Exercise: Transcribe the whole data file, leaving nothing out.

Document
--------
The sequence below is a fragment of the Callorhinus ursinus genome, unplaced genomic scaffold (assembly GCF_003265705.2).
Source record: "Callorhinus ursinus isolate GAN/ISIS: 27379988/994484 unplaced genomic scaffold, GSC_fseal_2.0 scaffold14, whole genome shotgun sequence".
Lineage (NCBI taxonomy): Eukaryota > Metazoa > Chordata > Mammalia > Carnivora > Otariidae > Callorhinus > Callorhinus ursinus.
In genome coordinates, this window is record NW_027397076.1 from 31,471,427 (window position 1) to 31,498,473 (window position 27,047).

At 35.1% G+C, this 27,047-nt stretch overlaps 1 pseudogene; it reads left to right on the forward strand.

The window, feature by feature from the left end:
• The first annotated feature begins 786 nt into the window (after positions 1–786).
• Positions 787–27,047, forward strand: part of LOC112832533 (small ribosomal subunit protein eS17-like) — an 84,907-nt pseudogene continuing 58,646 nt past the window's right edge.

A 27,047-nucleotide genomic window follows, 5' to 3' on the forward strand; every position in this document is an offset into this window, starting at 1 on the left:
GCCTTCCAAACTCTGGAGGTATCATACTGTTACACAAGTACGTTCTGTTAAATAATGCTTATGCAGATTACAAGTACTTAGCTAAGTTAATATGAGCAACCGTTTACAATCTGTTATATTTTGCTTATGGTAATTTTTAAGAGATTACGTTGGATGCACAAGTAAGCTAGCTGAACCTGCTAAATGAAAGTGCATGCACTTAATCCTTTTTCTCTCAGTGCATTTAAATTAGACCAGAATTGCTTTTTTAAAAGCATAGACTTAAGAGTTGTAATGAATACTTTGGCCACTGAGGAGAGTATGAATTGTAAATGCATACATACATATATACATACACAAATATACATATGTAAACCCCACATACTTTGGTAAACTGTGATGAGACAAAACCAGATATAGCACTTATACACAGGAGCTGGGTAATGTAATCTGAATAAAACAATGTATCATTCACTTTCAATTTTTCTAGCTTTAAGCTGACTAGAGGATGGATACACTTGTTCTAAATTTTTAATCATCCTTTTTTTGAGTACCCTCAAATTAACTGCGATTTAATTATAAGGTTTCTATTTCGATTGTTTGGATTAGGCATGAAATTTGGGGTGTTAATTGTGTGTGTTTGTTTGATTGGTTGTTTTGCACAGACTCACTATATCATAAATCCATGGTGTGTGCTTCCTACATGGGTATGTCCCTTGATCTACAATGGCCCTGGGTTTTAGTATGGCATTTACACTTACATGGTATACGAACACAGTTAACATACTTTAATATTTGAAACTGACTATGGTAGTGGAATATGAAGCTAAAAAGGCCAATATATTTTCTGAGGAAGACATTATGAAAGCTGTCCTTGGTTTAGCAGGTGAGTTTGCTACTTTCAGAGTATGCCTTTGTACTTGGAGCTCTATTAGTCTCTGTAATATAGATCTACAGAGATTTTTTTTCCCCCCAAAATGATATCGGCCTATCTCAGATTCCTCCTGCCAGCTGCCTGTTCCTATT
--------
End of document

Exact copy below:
The sequence below is a fragment of the Callorhinus ursinus genome, unplaced genomic scaffold (assembly GCF_003265705.2).
Source record: "Callorhinus ursinus isolate GAN/ISIS: 27379988/994484 unplaced genomic scaffold, GSC_fseal_2.0 scaffold14, whole genome shotgun sequence".
Lineage (NCBI taxonomy): Eukaryota > Metazoa > Chordata > Mammalia > Carnivora > Otariidae > Callorhinus > Callorhinus ursinus.
In genome coordinates, this window is record NW_027397076.1 from 31,471,427 (window position 1) to 31,498,473 (window position 27,047).

At 35.1% G+C, this 27,047-nt stretch overlaps 1 pseudogene; it reads left to right on the forward strand.

The window, feature by feature from the left end:
• The first annotated feature begins 786 nt into the window (after positions 1–786).
• Positions 787–27,047, forward strand: part of LOC112832533 (small ribosomal subunit protein eS17-like) — an 84,907-nt pseudogene continuing 58,646 nt past the window's right edge.

A 27,047-nucleotide genomic window follows, 5' to 3' on the forward strand; every position in this document is an offset into this window, starting at 1 on the left:
GCCTTCCAAACTCTGGAGGTATCATACTGTTACACAAGTACGTTCTGTTAAATAATGCTTATGCAGATTACAAGTACTTAGCTAAGTTAATATGAGCAACCGTTTACAATCTGTTATATTTTGCTTATGGTAATTTTTAAGAGATTACGTTGGATGCACAAGTAAGCTAGCTGAACCTGCTAAATGAAAGTGCATGCACTTAATCCTTTTTCTCTCAGTGCATTTAAATTAGACCAGAATTGCTTTTTTAAAAGCATAGACTTAAGAGTTGTAATGAATACTTTGGCCACTGAGGAGAGTATGAATTGTAAATGCATACATACATATATACATACACAAATATACATATGTAAACCCCACATACTTTGGTAAACTGTGATGAGACAAAACCAGATATAGCACTTATACACAGGAGCTGGGTAATGTAATCTGAATAAAACAATGTATCATTCACTTTCAATTTTTCTAGCTTTAAGCTGACTAGAGGATGGATACACTTGTTCTAAATTTTTAATCATCCTTTTTTTGAGTACCCTCAAATTAACTGCGATTTAATTATAAGGTTTCTATTTCGATTGTTTGGATTAGGCATGAAATTTGGGGTGTTAATTGTGTGTGTTTGTTTGATTGGTTGTTTTGCACAGACTCACTATATCATAAATCCATGGTGTGTGCTTCCTACATGGGTATGTCCCTTGATCTACAATGGCCCTGGGTTTTAGTATGGCATTTACACTTACATGGTATACGAACACAGTTAACATACTTTAATATTTGAAACTGACTATGGTAGTGGAATATGAAGCTAAAAAGGCCAATATATTTTCTGAGGAAGACATTATGAAAGCTGTCCTTGGTTTAGCAGGTGAGTTTGCTACTTTCAGAGTATGCCTTTGTACTTGGAGCTCTATTAGTCTCTGTAATATAGATCTACAGAGATTTTTTTTCCCCCCAAAATGATATCGGCCTATCTCAGATTCCTCCTGCCAGCTGCCTGTTCCTATT